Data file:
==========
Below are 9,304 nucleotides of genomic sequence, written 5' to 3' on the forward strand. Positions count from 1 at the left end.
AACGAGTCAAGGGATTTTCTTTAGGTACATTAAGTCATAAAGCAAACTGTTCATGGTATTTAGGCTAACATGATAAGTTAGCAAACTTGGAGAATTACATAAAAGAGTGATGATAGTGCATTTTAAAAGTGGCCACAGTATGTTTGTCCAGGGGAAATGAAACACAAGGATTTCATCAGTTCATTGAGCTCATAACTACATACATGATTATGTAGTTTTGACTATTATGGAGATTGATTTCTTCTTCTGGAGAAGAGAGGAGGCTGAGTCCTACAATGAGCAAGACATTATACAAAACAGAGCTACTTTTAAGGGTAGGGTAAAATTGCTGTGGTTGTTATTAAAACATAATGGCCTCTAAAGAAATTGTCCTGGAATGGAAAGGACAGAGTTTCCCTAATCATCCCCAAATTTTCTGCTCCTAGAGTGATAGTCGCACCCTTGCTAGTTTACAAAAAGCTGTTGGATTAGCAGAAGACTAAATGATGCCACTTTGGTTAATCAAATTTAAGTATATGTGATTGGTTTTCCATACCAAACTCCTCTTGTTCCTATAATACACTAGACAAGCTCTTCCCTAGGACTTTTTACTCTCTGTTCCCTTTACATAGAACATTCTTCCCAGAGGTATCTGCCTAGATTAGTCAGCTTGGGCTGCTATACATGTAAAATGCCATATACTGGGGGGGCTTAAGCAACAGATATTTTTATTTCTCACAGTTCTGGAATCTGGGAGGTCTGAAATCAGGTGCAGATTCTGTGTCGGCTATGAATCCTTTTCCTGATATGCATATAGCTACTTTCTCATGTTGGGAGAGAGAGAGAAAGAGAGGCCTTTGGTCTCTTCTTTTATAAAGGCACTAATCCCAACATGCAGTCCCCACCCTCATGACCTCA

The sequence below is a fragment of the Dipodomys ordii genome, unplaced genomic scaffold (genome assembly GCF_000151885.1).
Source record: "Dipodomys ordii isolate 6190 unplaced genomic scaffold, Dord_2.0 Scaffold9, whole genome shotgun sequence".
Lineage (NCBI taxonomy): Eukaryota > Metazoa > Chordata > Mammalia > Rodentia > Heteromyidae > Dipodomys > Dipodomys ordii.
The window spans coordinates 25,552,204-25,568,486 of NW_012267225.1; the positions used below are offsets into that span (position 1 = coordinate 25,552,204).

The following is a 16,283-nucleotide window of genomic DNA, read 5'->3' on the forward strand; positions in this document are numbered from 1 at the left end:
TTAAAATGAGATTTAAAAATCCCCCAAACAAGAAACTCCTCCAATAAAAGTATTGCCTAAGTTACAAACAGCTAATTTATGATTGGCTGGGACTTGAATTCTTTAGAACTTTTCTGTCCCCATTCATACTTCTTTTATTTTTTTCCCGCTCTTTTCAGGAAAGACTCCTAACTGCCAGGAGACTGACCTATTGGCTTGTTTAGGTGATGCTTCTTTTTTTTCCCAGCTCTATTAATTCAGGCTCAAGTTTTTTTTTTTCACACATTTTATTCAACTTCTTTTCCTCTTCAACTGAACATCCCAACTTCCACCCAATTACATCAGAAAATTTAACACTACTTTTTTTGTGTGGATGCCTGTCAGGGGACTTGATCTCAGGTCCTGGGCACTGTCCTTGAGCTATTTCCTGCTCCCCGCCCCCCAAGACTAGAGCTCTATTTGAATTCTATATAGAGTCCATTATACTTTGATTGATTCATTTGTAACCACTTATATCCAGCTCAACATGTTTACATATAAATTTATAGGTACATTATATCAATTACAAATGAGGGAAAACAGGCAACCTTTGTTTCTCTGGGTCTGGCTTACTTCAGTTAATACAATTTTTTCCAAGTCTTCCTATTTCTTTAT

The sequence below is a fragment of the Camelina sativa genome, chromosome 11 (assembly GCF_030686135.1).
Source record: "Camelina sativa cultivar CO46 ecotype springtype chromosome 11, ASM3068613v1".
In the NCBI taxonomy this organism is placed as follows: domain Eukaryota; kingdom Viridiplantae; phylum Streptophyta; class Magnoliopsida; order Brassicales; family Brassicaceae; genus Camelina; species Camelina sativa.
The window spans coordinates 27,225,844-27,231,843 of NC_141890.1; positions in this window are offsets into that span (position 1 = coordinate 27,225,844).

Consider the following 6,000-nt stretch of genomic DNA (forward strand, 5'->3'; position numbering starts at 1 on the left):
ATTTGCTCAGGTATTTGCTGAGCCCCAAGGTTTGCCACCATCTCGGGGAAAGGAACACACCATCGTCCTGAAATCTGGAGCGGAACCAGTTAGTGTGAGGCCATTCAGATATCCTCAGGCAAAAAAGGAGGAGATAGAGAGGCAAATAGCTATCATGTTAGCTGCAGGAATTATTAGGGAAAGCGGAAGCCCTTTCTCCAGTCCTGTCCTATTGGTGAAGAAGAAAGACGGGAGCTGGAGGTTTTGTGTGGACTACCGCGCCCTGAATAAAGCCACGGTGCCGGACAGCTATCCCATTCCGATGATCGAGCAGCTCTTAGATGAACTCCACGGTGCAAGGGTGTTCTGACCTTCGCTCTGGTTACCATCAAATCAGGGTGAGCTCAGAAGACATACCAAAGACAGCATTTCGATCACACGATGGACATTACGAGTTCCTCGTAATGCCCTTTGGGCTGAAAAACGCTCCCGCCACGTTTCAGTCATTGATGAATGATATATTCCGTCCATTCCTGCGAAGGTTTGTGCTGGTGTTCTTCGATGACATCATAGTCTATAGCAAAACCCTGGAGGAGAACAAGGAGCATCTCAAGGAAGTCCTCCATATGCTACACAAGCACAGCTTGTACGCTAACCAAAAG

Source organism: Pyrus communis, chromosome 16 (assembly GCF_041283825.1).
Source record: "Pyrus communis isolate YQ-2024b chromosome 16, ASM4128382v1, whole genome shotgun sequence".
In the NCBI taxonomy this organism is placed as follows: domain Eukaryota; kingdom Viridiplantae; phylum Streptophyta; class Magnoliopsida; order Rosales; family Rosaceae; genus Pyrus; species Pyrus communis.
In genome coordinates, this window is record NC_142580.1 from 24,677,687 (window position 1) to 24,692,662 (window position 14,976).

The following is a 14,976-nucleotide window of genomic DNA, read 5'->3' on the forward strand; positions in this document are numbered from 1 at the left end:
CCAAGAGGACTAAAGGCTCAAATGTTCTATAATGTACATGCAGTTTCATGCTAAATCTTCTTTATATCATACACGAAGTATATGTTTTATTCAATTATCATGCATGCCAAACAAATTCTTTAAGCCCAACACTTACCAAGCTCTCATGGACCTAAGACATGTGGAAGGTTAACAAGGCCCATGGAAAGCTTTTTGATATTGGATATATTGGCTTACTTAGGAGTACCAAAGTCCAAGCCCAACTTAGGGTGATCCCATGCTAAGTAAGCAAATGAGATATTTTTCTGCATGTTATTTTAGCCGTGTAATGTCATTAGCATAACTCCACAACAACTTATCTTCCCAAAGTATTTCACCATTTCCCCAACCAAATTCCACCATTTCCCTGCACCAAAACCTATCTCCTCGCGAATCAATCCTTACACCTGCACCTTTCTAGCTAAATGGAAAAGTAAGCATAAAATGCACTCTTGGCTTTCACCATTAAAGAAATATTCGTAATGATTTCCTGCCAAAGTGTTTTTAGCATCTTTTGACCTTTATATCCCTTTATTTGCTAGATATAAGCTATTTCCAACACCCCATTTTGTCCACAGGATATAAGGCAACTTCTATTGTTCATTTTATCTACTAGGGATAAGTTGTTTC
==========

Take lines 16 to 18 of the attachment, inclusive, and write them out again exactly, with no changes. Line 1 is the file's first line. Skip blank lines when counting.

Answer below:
Source record: "Pyrus communis isolate YQ-2024b chromosome 16, ASM4128382v1, whole genome shotgun sequence".
In the NCBI taxonomy this organism is placed as follows: domain Eukaryota; kingdom Viridiplantae; phylum Streptophyta; class Magnoliopsida; order Rosales; family Rosaceae; genus Pyrus; species Pyrus communis.
In genome coordinates, this window is record NC_142580.1 from 24,677,687 (window position 1) to 24,692,662 (window position 14,976).